Again this is low enough profile that if we don't get our friends and neighbors talking about this it will left in the budget bill and be passed stealthily.

This is not a Republican or Democratic issue. It's a national issue.

The Post also notes that land promised to them in a deal with Congress could be put up for sale too. Isn't DC the area without representation in Congress?

Others without representation are crying fowl too.

Indian Country Today says:
The federal government considers 90 percent of Western Shoshone lands as federal land. The Western Shoshone have successfully worked to defeat past attempts to privatize their homelands, and land that could be sold lies within the boundaries of the 1863 Treaty of Ruby Valley, established for the Western Shoshone.

''For the Western Shoshone people, this struggle is not just one of who owns the land, but one of deep cultural and spiritual significance. As a people we are deeply rooted to the lands where we were placed by the Father God (Ah-Peh) and have a responsibility to safeguard those lands,'' the Western Shoshone said in a prepared statement.

More tribes than the Western Shoshone need to be concerned: the entire western half of the United States could be affected. Millions of acres of land controlled by the federal government lie within the boundaries of aboriginal homelands of most Western tribes, or are part of land claims or are found just adjacent to reservations.


Treaty concerns, such as off-reservation hunting, fishing and gathering, will be affected. Access to sacred sites may be limited or denied by private owners. Supporters of American Indian treaties, such as the Indigenous Environmental Network, claim that approval of this budget package could be ''the final blow to indigenous nations and communities attempting to re-establish title or use of what is rightfully theirs.''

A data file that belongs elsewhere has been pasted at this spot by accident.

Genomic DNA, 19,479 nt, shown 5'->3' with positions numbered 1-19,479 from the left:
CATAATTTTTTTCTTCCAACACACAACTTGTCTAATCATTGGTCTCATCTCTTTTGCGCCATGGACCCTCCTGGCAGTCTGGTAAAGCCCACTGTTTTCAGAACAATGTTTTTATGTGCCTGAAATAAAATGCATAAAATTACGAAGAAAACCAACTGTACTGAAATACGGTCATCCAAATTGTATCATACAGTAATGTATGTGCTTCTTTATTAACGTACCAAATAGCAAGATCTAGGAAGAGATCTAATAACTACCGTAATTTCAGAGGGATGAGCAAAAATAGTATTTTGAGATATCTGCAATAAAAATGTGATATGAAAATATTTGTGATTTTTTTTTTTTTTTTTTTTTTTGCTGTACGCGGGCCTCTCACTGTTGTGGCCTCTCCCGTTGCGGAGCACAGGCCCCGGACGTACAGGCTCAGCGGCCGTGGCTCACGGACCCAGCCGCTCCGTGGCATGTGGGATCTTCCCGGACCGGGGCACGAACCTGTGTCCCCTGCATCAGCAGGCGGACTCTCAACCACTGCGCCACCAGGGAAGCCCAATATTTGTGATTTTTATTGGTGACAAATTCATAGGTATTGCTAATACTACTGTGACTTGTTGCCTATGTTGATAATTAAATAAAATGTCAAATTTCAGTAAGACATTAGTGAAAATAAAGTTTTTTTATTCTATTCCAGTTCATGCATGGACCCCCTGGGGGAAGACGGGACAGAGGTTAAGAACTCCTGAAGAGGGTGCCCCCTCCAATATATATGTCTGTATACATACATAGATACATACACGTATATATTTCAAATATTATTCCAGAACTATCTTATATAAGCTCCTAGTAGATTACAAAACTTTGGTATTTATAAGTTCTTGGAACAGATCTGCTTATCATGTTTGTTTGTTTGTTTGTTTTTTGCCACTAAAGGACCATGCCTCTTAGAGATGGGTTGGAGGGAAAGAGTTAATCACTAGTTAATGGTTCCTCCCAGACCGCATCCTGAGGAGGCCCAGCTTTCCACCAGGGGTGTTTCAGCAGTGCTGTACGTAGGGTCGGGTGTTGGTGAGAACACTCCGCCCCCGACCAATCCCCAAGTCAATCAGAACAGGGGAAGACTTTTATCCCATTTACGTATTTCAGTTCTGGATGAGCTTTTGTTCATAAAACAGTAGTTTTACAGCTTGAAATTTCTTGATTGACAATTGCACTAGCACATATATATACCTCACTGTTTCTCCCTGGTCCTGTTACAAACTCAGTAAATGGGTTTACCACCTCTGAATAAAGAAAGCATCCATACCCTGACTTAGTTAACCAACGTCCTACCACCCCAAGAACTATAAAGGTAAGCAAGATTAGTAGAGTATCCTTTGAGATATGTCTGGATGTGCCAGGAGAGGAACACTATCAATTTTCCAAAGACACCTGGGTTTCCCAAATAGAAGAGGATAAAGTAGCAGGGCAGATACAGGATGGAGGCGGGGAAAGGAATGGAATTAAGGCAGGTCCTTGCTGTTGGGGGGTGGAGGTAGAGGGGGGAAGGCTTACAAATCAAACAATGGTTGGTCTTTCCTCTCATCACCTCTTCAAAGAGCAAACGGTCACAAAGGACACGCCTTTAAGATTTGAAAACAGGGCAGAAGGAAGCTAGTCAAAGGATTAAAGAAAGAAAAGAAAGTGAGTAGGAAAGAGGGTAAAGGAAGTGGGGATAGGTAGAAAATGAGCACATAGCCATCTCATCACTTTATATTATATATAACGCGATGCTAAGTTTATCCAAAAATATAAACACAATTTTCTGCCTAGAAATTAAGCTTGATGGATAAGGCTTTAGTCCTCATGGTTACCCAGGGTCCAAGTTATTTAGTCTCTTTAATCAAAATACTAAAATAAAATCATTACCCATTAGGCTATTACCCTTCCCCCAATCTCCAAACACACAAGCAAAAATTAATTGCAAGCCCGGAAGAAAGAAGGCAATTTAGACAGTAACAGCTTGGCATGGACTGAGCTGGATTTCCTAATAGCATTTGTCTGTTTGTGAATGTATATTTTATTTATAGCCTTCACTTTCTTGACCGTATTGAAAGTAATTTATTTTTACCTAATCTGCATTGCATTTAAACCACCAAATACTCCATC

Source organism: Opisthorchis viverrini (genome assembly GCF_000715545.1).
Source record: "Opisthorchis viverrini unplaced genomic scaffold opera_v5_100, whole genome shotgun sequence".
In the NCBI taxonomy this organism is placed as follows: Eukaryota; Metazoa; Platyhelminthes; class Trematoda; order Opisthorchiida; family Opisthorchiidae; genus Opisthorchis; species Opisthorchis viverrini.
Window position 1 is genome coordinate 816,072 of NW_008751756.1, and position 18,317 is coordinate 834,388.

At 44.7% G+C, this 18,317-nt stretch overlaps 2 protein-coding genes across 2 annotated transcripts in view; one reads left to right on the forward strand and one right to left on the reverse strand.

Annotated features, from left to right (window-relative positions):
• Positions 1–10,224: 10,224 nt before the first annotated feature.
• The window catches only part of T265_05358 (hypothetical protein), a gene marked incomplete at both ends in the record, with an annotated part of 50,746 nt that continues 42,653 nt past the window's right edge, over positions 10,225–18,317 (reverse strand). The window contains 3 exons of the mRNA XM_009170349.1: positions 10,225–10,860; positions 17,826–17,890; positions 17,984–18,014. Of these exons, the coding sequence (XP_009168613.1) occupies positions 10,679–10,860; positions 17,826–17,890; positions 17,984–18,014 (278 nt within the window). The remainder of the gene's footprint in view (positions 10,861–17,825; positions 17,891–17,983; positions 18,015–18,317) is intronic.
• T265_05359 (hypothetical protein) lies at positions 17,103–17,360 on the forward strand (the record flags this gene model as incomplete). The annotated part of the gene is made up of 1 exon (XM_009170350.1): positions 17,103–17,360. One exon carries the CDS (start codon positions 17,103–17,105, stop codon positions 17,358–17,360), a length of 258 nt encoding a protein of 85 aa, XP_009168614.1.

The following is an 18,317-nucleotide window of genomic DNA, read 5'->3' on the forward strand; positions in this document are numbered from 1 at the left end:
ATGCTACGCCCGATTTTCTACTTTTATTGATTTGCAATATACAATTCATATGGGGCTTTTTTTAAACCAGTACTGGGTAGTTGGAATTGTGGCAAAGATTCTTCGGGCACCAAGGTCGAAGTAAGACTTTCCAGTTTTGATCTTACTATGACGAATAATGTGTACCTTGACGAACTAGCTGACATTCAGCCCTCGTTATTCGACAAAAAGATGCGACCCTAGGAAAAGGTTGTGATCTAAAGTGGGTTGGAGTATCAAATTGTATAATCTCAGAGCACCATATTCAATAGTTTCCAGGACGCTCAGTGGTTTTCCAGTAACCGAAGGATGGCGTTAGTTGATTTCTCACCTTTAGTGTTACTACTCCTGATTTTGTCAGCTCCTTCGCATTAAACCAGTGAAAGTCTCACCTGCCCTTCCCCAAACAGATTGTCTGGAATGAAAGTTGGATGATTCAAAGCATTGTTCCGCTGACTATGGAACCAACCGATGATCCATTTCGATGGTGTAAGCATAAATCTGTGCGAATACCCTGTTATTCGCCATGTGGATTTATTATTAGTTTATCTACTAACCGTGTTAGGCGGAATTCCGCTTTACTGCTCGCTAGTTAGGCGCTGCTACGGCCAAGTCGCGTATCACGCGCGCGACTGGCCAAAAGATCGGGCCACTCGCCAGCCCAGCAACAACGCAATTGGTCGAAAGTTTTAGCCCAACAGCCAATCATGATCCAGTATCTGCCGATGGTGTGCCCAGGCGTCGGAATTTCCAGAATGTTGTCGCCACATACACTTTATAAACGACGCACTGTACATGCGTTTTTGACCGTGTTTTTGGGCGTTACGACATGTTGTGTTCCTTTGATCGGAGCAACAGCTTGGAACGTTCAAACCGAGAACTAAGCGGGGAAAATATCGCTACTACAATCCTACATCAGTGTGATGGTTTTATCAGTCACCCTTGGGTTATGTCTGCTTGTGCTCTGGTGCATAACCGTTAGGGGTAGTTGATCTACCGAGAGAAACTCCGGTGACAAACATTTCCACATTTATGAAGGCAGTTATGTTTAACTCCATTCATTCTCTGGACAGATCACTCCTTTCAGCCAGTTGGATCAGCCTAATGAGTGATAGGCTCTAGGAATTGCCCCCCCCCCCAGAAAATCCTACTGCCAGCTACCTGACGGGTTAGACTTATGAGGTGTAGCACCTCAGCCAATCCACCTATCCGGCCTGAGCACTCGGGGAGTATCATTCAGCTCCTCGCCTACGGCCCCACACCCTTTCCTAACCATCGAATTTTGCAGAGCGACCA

For years, the Lakota of South Dakota have not accepted a land settlement from the federal government for the taking of the Black Hills. The Lakota continue to request the return of the sacred Black Hills. Open-pit gold and feldspar mines pock the landscape of the Black Hills and the protectors worry the land will also be up for sale for other development. Many mining claims have been taken out in the Black Hills.

''Would Rep. Pombo consider that indigenous sovereign nations be given first right of refusal before ever selling federally held public lands to corporate interests? The Black Hills are today known to be indigenous homelands, and members of the Bear Butte International Alliance certainly do not favor Congress offering for sale to mining interests our sacred landscapes,'' said Nancy Kile, secretary of the Defenders of the Black Hills and the Bear Butte International Alliance.

John Leshy, former solicitor in the Department of Interior under the Clinton administration, told the Denver Post that millions of mining claims were filed over the past two centuries and it wouldn't be difficult for a company to find a claim. He said, ''It's not about mining; it's about real estate.''


''It is our spiritual teaching that the Earth is our mother and to try to remove us from our lands or displace us by privatization efforts would be to commit spiritual genocide on our people,'' stated a Western Shoshone Defense Project written statement.
Federal sale may include treaty lands